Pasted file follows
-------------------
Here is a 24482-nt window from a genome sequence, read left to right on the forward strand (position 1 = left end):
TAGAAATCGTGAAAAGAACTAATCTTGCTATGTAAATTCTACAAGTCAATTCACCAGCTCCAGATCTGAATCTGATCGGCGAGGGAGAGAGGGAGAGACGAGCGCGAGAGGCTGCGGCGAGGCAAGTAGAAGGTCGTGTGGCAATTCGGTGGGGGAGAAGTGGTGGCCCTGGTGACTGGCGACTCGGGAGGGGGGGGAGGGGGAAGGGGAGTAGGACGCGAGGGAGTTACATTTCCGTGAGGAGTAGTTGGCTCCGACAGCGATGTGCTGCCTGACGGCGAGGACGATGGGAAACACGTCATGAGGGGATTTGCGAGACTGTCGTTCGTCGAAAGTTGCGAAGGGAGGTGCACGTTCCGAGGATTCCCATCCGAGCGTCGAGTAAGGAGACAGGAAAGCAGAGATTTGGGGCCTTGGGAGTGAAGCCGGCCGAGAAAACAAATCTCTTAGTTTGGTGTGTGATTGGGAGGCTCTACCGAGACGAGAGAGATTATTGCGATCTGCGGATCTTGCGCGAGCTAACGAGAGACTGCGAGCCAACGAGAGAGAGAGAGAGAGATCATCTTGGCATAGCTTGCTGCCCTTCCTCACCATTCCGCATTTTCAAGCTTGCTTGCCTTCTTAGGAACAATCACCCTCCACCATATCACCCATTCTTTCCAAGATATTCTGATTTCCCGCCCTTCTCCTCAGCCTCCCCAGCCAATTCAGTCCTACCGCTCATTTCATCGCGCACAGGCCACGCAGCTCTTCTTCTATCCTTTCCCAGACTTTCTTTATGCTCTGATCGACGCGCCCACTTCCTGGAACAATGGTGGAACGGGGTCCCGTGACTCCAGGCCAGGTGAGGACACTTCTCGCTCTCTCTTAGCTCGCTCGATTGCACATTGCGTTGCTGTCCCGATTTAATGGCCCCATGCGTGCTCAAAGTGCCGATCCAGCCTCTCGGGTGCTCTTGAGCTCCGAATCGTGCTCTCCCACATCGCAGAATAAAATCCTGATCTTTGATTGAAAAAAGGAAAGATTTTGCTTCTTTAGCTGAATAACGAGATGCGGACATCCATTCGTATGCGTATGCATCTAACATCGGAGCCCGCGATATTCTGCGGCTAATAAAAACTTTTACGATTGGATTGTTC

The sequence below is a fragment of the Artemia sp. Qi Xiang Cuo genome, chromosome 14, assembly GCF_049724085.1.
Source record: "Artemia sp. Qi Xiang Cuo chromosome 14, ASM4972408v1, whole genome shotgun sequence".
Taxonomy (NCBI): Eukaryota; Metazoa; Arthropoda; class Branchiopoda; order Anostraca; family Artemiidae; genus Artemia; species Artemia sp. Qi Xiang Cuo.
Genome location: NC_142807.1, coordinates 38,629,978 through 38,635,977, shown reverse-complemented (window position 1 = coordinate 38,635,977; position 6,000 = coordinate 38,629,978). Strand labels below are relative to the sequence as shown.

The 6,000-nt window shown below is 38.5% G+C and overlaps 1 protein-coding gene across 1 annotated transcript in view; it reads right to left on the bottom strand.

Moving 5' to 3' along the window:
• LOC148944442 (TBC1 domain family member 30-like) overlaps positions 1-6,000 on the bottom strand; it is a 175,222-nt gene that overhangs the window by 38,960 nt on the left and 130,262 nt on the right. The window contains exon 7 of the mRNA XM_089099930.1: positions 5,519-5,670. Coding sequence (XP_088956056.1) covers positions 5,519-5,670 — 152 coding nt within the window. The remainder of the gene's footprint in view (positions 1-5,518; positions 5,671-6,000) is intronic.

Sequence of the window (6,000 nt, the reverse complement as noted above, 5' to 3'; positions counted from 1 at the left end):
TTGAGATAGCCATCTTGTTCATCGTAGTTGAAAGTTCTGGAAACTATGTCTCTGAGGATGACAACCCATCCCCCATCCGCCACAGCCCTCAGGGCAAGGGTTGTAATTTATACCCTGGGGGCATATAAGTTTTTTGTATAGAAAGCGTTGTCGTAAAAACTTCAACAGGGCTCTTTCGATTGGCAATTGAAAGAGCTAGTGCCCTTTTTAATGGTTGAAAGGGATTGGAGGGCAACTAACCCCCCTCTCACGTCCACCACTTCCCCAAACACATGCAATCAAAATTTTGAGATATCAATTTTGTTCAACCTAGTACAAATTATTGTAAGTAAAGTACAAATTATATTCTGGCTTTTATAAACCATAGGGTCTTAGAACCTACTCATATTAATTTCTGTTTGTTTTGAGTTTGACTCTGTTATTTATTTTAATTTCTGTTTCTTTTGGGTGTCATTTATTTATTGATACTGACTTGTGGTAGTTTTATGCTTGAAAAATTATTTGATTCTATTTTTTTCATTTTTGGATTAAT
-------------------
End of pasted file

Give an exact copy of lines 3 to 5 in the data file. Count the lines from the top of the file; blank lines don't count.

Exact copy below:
The sequence below is a fragment of the Artemia sp. Qi Xiang Cuo genome, chromosome 14, assembly GCF_049724085.1.
Source record: "Artemia sp. Qi Xiang Cuo chromosome 14, ASM4972408v1, whole genome shotgun sequence".
Taxonomy (NCBI): Eukaryota; Metazoa; Arthropoda; class Branchiopoda; order Anostraca; family Artemiidae; genus Artemia; species Artemia sp. Qi Xiang Cuo.